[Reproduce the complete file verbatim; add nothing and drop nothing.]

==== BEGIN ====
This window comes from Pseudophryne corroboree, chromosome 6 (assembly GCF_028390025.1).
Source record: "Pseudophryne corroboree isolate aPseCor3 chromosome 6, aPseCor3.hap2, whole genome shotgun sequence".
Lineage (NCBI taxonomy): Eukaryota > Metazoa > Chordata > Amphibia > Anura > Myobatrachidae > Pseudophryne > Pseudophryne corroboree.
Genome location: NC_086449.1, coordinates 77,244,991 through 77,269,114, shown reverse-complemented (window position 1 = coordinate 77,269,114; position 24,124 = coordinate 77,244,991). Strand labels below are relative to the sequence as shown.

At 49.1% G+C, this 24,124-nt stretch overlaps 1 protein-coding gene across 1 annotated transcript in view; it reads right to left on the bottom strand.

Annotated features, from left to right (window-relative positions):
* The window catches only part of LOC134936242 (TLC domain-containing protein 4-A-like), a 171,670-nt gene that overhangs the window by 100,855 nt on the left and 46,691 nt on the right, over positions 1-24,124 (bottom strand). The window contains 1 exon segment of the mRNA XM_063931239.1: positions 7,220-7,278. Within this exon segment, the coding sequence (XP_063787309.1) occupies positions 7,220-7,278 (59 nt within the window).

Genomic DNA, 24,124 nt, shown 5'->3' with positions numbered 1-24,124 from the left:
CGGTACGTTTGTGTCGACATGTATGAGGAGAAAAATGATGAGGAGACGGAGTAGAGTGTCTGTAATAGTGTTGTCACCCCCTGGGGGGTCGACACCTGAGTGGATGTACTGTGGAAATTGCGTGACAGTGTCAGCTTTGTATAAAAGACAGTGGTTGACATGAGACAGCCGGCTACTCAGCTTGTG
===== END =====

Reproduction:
This window comes from Pseudophryne corroboree, chromosome 6 (assembly GCF_028390025.1).
Source record: "Pseudophryne corroboree isolate aPseCor3 chromosome 6, aPseCor3.hap2, whole genome shotgun sequence".
Lineage (NCBI taxonomy): Eukaryota > Metazoa > Chordata > Amphibia > Anura > Myobatrachidae > Pseudophryne > Pseudophryne corroboree.
Genome location: NC_086449.1, coordinates 77,244,991 through 77,269,114, shown reverse-complemented (window position 1 = coordinate 77,269,114; position 24,124 = coordinate 77,244,991). Strand labels below are relative to the sequence as shown.

At 49.1% G+C, this 24,124-nt stretch overlaps 1 protein-coding gene across 1 annotated transcript in view; it reads right to left on the bottom strand.

Annotated features, from left to right (window-relative positions):
* The window catches only part of LOC134936242 (TLC domain-containing protein 4-A-like), a 171,670-nt gene that overhangs the window by 100,855 nt on the left and 46,691 nt on the right, over positions 1-24,124 (bottom strand). The window contains 1 exon segment of the mRNA XM_063931239.1: positions 7,220-7,278. Within this exon segment, the coding sequence (XP_063787309.1) occupies positions 7,220-7,278 (59 nt within the window).

Genomic DNA, 24,124 nt, shown 5'->3' with positions numbered 1-24,124 from the left:
CGGTACGTTTGTGTCGACATGTATGAGGAGAAAAATGATGAGGAGACGGAGTAGAGTGTCTGTAATAGTGTTGTCACCCCCTGGGGGGTCGACACCTGAGTGGATGTACTGTGGAAATTGCGTGACAGTGTCAGCTTTGTATAAAAGACAGTGGTTGACATGAGACAGCCGGCTACTCAGCTTGTG